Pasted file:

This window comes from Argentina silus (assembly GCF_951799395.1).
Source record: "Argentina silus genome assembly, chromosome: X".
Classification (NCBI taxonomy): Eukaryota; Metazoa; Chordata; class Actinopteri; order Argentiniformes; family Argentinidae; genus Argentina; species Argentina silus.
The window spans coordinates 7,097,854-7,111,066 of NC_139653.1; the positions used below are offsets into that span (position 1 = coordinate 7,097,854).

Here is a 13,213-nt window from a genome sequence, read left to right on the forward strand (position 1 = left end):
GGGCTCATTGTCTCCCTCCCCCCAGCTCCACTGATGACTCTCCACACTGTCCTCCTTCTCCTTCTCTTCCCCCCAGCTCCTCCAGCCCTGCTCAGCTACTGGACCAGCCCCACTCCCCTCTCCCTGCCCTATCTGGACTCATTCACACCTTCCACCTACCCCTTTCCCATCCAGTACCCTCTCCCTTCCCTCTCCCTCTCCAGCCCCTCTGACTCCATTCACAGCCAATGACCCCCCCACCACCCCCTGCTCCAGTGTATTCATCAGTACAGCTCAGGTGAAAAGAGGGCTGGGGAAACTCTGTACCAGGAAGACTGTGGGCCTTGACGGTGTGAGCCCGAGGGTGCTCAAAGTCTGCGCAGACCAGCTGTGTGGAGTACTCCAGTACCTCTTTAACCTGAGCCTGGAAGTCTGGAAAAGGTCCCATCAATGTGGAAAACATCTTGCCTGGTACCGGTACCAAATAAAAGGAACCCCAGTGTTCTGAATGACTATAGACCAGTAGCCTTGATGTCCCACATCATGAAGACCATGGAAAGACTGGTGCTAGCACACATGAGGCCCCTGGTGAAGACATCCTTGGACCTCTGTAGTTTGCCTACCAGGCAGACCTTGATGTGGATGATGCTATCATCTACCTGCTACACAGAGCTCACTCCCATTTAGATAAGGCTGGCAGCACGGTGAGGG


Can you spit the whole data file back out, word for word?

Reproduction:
This window comes from Argentina silus (assembly GCF_951799395.1).
Source record: "Argentina silus genome assembly, chromosome: X".
Classification (NCBI taxonomy): Eukaryota; Metazoa; Chordata; class Actinopteri; order Argentiniformes; family Argentinidae; genus Argentina; species Argentina silus.
The window spans coordinates 7,097,854-7,111,066 of NC_139653.1; the positions used below are offsets into that span (position 1 = coordinate 7,097,854).

Here is a 13,213-nt window from a genome sequence, read left to right on the forward strand (position 1 = left end):
GGGCTCATTGTCTCCCTCCCCCCAGCTCCACTGATGACTCTCCACACTGTCCTCCTTCTCCTTCTCTTCCCCCCAGCTCCTCCAGCCCTGCTCAGCTACTGGACCAGCCCCACTCCCCTCTCCCTGCCCTATCTGGACTCATTCACACCTTCCACCTACCCCTTTCCCATCCAGTACCCTCTCCCTTCCCTCTCCCTCTCCAGCCCCTCTGACTCCATTCACAGCCAATGACCCCCCCACCACCCCCTGCTCCAGTGTATTCATCAGTACAGCTCAGGTGAAAAGAGGGCTGGGGAAACTCTGTACCAGGAAGACTGTGGGCCTTGACGGTGTGAGCCCGAGGGTGCTCAAAGTCTGCGCAGACCAGCTGTGTGGAGTACTCCAGTACCTCTTTAACCTGAGCCTGGAAGTCTGGAAAAGGTCCCATCAATGTGGAAAACATCTTGCCTGGTACCGGTACCAAATAAAAGGAACCCCAGTGTTCTGAATGACTATAGACCAGTAGCCTTGATGTCCCACATCATGAAGACCATGGAAAGACTGGTGCTAGCACACATGAGGCCCCTGGTGAAGACATCCTTGGACCTCTGTAGTTTGCCTACCAGGCAGACCTTGATGTGGATGATGCTATCATCTACCTGCTACACAGAGCTCACTCCCATTTAGATAAGGCTGGCAGCACGGTGAGGG